The hilltop cottage belonging to the late lesbian activists Phyllis Lyon and Del Martin, San Francisco’s first legally married same-sex partners, has been given landmark status, reports the Associated Press.
The couple met in 1950 at a magazine company in Seattle, moving to San Francisco together in 1953 and later forming The Daughters of Bilitis, a social support organisation that soon became the epicentre of the lesbian rights movement in the city.
Architectural historian Shayne Watson says that their home provided lesbians “who were really, really, really in the closet” a safe space so they “wouldn’t have to go home and hang out with their homophobic relatives”.
In 2004, the activist couple became the face of the same-sex marriage movement in San Francisco, when newly elected Mayor Gavin Newsom challenged California’s marriage laws by issuing licenses to same-sex couples himself. These licenses were then voided by the California Supreme Court six months later.
In 2008, Lyon and Martin married again after the California Supreme Court ruled that same-sex marriage was legal, again becoming the first same-sex couple in San Francisco to wed.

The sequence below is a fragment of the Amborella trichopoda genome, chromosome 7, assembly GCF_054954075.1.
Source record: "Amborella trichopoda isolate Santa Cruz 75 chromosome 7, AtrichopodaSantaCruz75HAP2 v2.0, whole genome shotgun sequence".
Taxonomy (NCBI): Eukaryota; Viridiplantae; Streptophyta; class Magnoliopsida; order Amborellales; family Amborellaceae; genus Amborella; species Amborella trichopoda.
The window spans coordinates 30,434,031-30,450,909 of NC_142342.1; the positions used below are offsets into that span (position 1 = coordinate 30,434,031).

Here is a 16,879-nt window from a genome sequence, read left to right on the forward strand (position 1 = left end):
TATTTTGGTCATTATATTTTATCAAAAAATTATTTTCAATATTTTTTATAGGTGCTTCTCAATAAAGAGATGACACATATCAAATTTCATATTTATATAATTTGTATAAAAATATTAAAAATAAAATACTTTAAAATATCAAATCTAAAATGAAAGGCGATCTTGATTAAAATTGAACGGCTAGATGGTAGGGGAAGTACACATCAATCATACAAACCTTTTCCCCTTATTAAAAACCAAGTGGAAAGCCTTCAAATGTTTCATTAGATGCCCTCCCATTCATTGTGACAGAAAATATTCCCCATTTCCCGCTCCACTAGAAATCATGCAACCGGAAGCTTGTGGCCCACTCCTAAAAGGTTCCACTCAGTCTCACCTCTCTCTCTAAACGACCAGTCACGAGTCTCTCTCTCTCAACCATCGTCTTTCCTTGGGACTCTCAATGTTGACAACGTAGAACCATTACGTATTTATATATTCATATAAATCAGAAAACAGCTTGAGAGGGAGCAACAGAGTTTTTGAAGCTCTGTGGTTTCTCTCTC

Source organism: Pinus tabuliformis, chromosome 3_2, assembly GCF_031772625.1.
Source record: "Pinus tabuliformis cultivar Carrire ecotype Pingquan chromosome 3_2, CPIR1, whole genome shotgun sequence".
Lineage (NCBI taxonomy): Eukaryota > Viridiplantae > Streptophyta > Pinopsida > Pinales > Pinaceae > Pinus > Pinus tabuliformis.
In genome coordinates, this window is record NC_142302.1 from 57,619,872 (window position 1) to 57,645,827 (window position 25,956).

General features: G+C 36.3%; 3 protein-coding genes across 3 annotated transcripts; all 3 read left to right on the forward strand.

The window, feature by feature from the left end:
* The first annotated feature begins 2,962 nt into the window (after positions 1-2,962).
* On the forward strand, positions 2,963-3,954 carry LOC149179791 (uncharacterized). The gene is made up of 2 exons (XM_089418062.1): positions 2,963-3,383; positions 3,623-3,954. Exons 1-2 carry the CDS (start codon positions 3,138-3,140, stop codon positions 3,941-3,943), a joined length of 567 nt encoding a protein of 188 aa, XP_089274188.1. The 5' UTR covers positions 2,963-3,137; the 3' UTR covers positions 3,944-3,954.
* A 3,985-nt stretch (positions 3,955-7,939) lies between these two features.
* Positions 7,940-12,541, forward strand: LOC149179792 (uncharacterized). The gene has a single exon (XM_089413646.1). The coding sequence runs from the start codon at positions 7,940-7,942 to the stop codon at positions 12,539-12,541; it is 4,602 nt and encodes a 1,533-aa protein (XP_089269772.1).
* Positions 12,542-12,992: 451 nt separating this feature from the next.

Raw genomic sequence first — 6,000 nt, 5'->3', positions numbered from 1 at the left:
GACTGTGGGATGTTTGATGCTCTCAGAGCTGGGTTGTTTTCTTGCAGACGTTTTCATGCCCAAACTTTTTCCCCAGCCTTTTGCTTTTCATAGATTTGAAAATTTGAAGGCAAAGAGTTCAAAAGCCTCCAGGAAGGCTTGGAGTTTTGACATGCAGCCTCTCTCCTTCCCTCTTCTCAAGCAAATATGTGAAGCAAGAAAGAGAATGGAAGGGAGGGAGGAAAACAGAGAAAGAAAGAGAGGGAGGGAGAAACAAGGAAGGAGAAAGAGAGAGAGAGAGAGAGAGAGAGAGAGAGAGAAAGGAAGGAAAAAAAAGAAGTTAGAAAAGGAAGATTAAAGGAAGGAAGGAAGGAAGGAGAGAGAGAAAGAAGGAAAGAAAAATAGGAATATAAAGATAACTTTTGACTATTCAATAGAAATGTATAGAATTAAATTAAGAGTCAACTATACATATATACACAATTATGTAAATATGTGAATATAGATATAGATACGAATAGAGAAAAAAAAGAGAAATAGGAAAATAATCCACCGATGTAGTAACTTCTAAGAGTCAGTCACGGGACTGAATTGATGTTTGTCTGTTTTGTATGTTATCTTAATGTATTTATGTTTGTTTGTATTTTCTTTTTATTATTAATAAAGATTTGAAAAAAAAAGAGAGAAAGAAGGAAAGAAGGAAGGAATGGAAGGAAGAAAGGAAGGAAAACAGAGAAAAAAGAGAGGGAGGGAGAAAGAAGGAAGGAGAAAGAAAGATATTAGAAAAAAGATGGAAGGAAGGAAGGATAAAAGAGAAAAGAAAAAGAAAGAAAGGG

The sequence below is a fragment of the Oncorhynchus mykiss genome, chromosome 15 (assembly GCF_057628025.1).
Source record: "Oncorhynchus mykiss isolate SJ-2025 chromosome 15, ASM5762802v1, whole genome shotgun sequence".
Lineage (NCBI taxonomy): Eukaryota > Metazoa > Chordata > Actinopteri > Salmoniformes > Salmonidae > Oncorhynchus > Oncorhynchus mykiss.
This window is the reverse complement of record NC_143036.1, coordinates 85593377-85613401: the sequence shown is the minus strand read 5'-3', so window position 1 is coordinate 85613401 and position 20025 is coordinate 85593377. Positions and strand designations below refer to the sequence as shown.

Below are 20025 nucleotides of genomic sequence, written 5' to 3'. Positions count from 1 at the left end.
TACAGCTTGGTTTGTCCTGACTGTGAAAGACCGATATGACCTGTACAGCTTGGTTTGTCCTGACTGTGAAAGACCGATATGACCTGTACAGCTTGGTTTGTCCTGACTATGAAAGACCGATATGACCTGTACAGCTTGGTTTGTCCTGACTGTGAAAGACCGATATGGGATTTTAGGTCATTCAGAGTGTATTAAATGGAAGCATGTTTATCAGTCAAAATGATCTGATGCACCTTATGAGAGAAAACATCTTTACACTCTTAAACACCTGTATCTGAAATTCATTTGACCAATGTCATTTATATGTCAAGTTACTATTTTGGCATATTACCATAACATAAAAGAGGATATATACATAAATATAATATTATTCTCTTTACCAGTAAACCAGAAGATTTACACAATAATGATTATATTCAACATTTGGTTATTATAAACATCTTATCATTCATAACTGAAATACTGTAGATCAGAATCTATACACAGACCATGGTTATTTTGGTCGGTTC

An organisation called the Friends of Lyon-Martin House was formed in 2020 to guard the house from demolition and propose its landmark status. Last week, the San Francisco Board Of Supervisors voted unanimously to approve this status.
Executive Director of the GLBT Historical Society says that they want to preserve the interior of the home as a student residency, public research facility and as a centre for LGBTQIA+ history.
In DNA #255, we report on the UK’s first LGBTQIA+ retirement home. Much like the home of Lyon and Martin, these retirement homes will provide a sense of community, social opportunities, and support for LGBTQIA+ people.